to make the screening and their friends and family which will help you stack your audience. In case you’re wondering, most festivals
do not share the proceeds of the ticket prices with the filmmaker – that’s not because
they’re greedy as ticket proceeds usually only make up a small portion of a festival’s
revenues. Most festivals just break even with the remainder
of the money coming from sponsorships and grants. Another reason why you should aim for local
festivals is should you be selected, you should make every effort to attend the festival in
full. So don’t enter festivals that you have no
interest or financial means to travel to. You may have heard that some festivals will
pay filmmakers to fly out… well that doesn’t happen unless you’re famous and certainly
not with short films. If you don’t attend a festival you got selected
for then all you will get out of the whole experience is the right to put a laurel leaf
on your DVD cover and frankly no one really cares. The second consideration when picking which
film festivals to submit to is the type of content. There are lots of specialty film festivals
– festivals dedicated specifically to genres like horror, or forms like shorts or documentary,
or special interests like LGBT films or cultural films like Asian American films. If your film can fill that niche you have
very good chance of getting in. Lastly we come to prestige. Film Festivals range from the top highly publicized
fests like Sundance, Cannes, Venice, Toronto, SxSW and AFI all the way down to, well honestly
a small black box theater in a shopping mall with a rented projector. In regards to the former, I would recommend
entering at least one of the big festivals but don’t spend all your money there. The odds are stacked heavily against you – Sundance
gets 13,000 movie submissions a year, 8,000 of those are shorts. Unless you have A-list talent, which many
of these films will have, your chances are very slim. Not non-existent, just slim. Take a shot, just don’t focus mainly on
these super prestigious festivals. On the flip side, I generally avoid the lowest
tier festivals if some of them can really be called that. I wouldn’t be surprised if some of them
turned out to be scams trying to collect submission fees. As a rule, when I was submitting to festivals,
I would avoid any festival that was in its first year – not that they aren’t well meaning
but it may take a few years for a festival to really get its legs. That might be unfair but you should do your
research into any festival to make sure it seems like a legitimate event. Submitting to film festivals is both a pain
to the wrist in regards to filling out form after form and a pain in the wallet as you
dish out submission fee after fee. To help with the former there are now several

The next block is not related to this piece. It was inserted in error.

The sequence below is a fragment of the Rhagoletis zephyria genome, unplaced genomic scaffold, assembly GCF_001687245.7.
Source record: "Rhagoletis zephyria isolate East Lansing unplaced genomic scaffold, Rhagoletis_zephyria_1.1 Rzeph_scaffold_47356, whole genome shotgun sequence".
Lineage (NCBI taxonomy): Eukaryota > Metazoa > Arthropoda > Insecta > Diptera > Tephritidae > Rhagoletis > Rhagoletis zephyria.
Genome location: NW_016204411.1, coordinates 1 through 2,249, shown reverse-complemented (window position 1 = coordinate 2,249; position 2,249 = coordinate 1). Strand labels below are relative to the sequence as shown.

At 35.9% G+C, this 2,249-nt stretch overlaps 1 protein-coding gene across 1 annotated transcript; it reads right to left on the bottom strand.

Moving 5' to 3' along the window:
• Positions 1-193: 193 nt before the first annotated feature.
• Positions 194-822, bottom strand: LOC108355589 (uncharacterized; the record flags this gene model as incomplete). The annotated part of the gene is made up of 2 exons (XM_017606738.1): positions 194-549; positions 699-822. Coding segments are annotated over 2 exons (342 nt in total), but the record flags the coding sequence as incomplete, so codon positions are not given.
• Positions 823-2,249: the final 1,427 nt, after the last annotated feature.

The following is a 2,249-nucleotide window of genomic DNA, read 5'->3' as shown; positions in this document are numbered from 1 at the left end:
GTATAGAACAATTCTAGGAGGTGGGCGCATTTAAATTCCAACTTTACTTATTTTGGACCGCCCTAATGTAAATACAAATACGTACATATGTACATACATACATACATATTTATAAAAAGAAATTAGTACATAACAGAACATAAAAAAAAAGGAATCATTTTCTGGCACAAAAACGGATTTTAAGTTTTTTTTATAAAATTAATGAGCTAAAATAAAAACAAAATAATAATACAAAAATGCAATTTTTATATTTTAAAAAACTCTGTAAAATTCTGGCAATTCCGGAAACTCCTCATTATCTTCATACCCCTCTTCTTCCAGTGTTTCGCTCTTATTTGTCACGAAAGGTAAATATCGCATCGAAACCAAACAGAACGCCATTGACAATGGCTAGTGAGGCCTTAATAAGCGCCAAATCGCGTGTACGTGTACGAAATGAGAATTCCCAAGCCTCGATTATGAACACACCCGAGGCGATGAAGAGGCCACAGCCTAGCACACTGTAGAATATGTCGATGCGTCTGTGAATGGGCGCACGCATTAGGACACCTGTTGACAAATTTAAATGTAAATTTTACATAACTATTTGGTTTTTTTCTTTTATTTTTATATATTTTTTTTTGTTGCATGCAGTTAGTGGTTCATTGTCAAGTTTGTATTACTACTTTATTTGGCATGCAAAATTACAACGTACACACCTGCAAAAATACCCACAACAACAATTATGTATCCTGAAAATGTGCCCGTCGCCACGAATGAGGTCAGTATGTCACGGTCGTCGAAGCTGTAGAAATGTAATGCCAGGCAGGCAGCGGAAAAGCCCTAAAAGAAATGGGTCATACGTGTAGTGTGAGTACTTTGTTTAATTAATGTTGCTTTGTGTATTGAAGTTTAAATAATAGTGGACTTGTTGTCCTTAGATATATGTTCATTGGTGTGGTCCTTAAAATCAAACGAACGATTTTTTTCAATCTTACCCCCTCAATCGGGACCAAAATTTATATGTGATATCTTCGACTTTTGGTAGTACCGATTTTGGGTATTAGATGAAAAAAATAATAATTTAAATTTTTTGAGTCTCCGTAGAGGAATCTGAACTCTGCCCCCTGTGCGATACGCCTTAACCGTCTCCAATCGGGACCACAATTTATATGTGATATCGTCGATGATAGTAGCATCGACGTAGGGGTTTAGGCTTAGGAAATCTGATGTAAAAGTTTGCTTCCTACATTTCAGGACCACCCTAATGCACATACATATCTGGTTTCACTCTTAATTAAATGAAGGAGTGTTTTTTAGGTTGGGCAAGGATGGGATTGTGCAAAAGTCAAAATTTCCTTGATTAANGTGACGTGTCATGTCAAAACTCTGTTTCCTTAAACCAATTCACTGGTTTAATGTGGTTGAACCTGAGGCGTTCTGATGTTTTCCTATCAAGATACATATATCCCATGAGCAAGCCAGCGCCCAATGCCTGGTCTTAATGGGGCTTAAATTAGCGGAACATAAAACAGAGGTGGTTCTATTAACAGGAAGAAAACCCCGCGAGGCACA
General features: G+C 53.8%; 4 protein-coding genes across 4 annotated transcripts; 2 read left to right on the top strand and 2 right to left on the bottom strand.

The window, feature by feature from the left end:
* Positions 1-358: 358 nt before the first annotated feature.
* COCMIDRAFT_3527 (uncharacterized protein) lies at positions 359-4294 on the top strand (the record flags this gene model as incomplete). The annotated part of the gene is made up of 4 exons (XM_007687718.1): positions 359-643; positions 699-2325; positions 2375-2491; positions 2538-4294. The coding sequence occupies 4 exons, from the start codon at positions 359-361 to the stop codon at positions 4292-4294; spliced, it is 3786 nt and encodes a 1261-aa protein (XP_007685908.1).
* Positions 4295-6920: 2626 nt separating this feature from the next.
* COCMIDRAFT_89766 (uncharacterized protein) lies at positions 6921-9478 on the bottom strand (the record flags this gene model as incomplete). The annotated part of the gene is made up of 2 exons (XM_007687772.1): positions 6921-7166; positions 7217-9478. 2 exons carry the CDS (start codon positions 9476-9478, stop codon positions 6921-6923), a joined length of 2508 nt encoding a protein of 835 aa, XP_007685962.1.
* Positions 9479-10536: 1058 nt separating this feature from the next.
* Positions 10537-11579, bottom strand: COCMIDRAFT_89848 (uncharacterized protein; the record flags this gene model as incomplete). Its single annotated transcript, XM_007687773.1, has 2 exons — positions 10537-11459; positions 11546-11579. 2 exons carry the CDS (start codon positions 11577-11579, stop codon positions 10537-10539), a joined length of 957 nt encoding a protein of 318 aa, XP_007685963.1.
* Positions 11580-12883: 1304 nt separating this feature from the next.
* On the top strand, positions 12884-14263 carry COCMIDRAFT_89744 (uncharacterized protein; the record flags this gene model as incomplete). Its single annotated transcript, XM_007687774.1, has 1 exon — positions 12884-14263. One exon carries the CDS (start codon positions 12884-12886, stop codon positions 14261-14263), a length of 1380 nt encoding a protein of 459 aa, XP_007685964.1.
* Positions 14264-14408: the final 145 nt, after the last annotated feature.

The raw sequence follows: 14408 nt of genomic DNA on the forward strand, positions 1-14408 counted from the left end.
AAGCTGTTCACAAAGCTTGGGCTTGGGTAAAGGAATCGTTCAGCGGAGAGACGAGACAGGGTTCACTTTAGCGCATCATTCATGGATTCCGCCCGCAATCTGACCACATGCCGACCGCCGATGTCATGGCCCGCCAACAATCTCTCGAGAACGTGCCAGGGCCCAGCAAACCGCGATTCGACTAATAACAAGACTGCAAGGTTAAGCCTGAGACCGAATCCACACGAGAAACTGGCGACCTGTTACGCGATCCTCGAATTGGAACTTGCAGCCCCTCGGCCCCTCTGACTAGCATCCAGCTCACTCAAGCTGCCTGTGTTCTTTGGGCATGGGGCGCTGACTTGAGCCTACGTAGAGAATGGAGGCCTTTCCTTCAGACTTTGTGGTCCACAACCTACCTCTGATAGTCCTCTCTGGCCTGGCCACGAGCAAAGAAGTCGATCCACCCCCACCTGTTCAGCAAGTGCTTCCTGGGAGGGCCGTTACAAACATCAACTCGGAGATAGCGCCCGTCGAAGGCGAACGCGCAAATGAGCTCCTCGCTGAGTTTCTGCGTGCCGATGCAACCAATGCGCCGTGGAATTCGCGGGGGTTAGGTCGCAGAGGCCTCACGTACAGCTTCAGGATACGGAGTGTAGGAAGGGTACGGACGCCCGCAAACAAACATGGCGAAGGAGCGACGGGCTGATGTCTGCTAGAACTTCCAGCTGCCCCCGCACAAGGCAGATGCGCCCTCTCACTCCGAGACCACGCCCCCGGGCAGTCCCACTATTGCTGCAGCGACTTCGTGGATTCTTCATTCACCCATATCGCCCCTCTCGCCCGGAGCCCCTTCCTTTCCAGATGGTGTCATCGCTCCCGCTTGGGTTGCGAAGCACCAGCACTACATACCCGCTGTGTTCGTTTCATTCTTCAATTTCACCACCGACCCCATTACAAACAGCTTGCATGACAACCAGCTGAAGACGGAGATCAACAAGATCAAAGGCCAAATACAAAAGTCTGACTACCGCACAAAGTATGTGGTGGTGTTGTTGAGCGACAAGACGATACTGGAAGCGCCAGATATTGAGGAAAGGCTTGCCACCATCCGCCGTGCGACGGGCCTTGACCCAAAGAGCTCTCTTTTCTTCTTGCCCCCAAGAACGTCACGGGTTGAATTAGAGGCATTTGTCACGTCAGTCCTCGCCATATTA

film festival submission platforms that help aggregate a list of festivals and allow you
to copy relevant entry information from one festival to another. When I was in the process of submitting there
really was only one platform: Without A Box. Now owned by Amazon, Without A Box had one
really nice feature that I liked: if you submitted to an IMDB eligible festival, your submission
would be automatically added to your IMDB page. Since then other platforms have sprung up
like These services can also help you in determining
which film festivals you should consider entering. To help with the pain that your wallet is
going to feel, try to apply to festivals as early as you can. Early bird festival entry fees are much lower
than late deadline entry fees. Avoid the late entries unless you have a very
strong feeling that the festival and you are a good match. Another strategy to deal with submission fees
is to reach out to the film festivals and ask for a fee waiver. This is usually granted based on a filmmaker’s
previous work but sometimes festivals will grant waivers based on hardship. Now for the actual submission themselves – every
festival will have a different requirement. When I was submitting, most of my submissions
were still in the form of a DVD but I imagine online screeners have started to take off. Now there have been some controversy where
filmmakers will track the view statistics on their screeners claiming that some festivals
never even looked at the film or only watched a portion of the film. On one hand, if you did pay the submission
fee, your film should be at least viewed. But on the other hand viewing platforms could
possibly misreport viewing statistics. And in some cases a screener may not need
to watch the entire film to realize that it’s not a good fit for the festival. Although I think screeners absolutely should
have to at least give every movie a chance, I don’t automatically assign nefarious motives
if they don’t watch a film to completion. Resist the urge to call out the festival if
ultimately you don’t get accepted. You don’t know the full story and the last
thing you want to do is get a bad reputation for yourself before you get started in the
industry. Fact of the matter is, most films really only
make into a handful of festivals. My best film got into 4 of the 14 festivals
I submitted to and two of those I was already an alumni having a short played the year before. Rejection is difficult to take but it’s
par for the course. Some festivals will offer feedback – I personally